Know Before You Go: Hawaii Cultural Do's and Don'ts
by Daniella Horne - October 26th, 2021
This article is part of our new "Know Before You Go" series for military families receiving OCONUS military orders. Although Hawaii is part of the United States, it is considered an OCONUS assignment, which makes for a unique PCS move. Here's what you need to know before moving overseas to this duty station!
Aloha and congratulations! You and your family had your "dream list" wish come true and you finally got the orders you have been waiting for. Hawaii is happening! Even though you are a pro at preparing for another move, have you stopped to think of the opportunity that is living in such an amazing place as Hawaii? It is way more than pretty views and beautifully-colored beaches. Hawaii is full of interesting history, “ono grinds”, legends, and plenty of aloha spirit. Let’s do a quick breakdown of all the do's and don’ts about island living before you arrive so you can keep it peaceful with the locals.
Hawaiian culture is all about understanding that you have a responsibility to mãlama (to care for) the environment and each other. It is the spirit of aloha that teaches us to be kind, show respect, and pass that along to future generations.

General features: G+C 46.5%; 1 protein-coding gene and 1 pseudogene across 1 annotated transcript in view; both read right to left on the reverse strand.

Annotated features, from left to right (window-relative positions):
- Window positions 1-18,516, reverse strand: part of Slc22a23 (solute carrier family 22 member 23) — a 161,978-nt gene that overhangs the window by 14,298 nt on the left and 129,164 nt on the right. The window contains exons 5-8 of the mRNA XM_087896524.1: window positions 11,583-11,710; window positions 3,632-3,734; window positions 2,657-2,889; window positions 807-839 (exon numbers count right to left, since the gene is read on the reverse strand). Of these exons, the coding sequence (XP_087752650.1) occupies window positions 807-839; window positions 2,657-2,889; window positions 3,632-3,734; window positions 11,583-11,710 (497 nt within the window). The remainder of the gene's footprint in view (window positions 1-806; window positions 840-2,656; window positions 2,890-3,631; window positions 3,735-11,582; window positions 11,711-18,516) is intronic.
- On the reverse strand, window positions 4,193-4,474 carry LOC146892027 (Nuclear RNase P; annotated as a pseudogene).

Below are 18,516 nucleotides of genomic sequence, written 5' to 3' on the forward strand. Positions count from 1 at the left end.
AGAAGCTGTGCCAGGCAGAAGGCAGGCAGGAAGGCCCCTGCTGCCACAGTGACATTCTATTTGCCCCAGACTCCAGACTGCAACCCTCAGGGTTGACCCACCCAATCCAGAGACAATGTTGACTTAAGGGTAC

The Hawaii water crisis 2022
If you are concerned about the current water situation on Hawaii military bases, our current information source with frequent updates is the Joint Base Pearl Harbor Hickam Facebook Page. You can also visit the Commander Pacific Fleet- Water Updates Page, will have all pertinent information for the new incoming families that will direct you to information, to include where you can go for lodging, updated lab results, town halls and daily updates, laundry facilities, water distribution should you move into a home that has been affected by the water crisis, and more.
And we invite you to watch this video with encouragement for families dealing with the current water crisis in Hawaii:
Know before you go to Hawaii: 10 do's and don'ts
1. Hawaiian culture
Do understand that Hawaii is rich in culture and it is home to people from many other places. The term "Hawaiian" is only used for people who were born and raised on island, people who are of Hawaiian blood. Everybody else such as military families living on island are known as Hawaii residents. You can also use the term Kama’ãina or local when speaking about people living on island.
2. Respect Hawaiian wildlife
Don’t disturb the endangered species. Every year, endangered species such as sea turtles and monk seals get hurt due to people getting too close to them while they are resting on the sand. Animals share the beach with humans. It is their home, and you can pay a fine if you disturb them. If you spot an animal who is stranded or entangled, or you want to report disruption, you can contact Hawaii’s DLNR (Department of Land and Natural Resources) hotline: (808)643-DLNR.
3. Hawaiian traffic
Do drive with aloha. Even though Oahu’s traffic can be pretty chaotic, island drivers know that honking, not allowing someone in your lane, or getting too close to someone’s bumper is not the aloha way to drive. Even with traffic, locals know there is no need to rush. You will see people throw you a “shaka” (the "hang loose" surfing gesture) if you let them through or are courteous while driving. Be a patient and kind driver!